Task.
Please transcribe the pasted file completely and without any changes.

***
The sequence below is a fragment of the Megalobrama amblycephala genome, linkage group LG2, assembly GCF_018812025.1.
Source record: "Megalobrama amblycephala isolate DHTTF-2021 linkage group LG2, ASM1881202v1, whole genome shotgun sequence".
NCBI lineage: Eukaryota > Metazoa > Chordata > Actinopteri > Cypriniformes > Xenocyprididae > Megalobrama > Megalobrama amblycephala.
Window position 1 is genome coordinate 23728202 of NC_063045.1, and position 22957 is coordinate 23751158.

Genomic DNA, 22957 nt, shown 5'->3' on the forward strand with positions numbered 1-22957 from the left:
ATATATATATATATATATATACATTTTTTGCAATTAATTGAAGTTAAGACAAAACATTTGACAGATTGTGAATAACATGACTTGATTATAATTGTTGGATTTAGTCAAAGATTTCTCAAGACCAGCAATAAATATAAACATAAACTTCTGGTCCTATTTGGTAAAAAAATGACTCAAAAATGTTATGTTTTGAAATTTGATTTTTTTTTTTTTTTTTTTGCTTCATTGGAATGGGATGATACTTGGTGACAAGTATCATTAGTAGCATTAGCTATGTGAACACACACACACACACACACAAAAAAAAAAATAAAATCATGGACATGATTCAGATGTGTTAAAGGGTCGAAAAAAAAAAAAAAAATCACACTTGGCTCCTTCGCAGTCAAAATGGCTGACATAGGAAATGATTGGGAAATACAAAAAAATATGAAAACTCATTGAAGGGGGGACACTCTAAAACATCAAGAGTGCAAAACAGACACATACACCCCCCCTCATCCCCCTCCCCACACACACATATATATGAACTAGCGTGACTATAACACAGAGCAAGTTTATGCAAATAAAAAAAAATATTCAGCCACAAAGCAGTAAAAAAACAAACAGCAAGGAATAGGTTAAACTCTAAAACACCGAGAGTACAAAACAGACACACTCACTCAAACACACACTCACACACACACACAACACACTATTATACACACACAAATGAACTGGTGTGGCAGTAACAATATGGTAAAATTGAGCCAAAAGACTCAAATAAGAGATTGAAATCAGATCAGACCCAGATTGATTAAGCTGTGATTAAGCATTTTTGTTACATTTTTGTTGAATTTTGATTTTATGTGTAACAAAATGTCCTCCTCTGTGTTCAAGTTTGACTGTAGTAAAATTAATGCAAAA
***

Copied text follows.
The sequence below is a fragment of the Megalobrama amblycephala genome, linkage group LG2, assembly GCF_018812025.1.
Source record: "Megalobrama amblycephala isolate DHTTF-2021 linkage group LG2, ASM1881202v1, whole genome shotgun sequence".
NCBI lineage: Eukaryota > Metazoa > Chordata > Actinopteri > Cypriniformes > Xenocyprididae > Megalobrama > Megalobrama amblycephala.
Window position 1 is genome coordinate 23728202 of NC_063045.1, and position 22957 is coordinate 23751158.

Genomic DNA, 22957 nt, shown 5'->3' on the forward strand with positions numbered 1-22957 from the left:
ATATATATATATATATATATACATTTTTTGCAATTAATTGAAGTTAAGACAAAACATTTGACAGATTGTGAATAACATGACTTGATTATAATTGTTGGATTTAGTCAAAGATTTCTCAAGACCAGCAATAAATATAAACATAAACTTCTGGTCCTATTTGGTAAAAAAATGACTCAAAAATGTTATGTTTTGAAATTTGATTTTTTTTTTTTTTTTTTTGCTTCATTGGAATGGGATGATACTTGGTGACAAGTATCATTAGTAGCATTAGCTATGTGAACACACACACACACACACACAAAAAAAAAAATAAAATCATGGACATGATTCAGATGTGTTAAAGGGTCGAAAAAAAAAAAAAAAATCACACTTGGCTCCTTCGCAGTCAAAATGGCTGACATAGGAAATGATTGGGAAATACAAAAAAATATGAAAACTCATTGAAGGGGGGACACTCTAAAACATCAAGAGTGCAAAACAGACACATACACCCCCCCTCATCCCCCTCCCCACACACACATATATATGAACTAGCGTGACTATAACACAGAGCAAGTTTATGCAAATAAAAAAAAATATTCAGCCACAAAGCAGTAAAAAAACAAACAGCAAGGAATAGGTTAAACTCTAAAACACCGAGAGTACAAAACAGACACACTCACTCAAACACACACTCACACACACACACAACACACTATTATACACACACAAATGAACTGGTGTGGCAGTAACAATATGGTAAAATTGAGCCAAAAGACTCAAATAAGAGATTGAAATCAGATCAGACCCAGATTGATTAAGCTGTGATTAAGCATTTTTGTTACATTTTTGTTGAATTTTGATTTTATGTGTAACAAAATGTCCTCCTCTGTGTTCAAGTTTGACTGTAGTAAAATTAATGCAAAA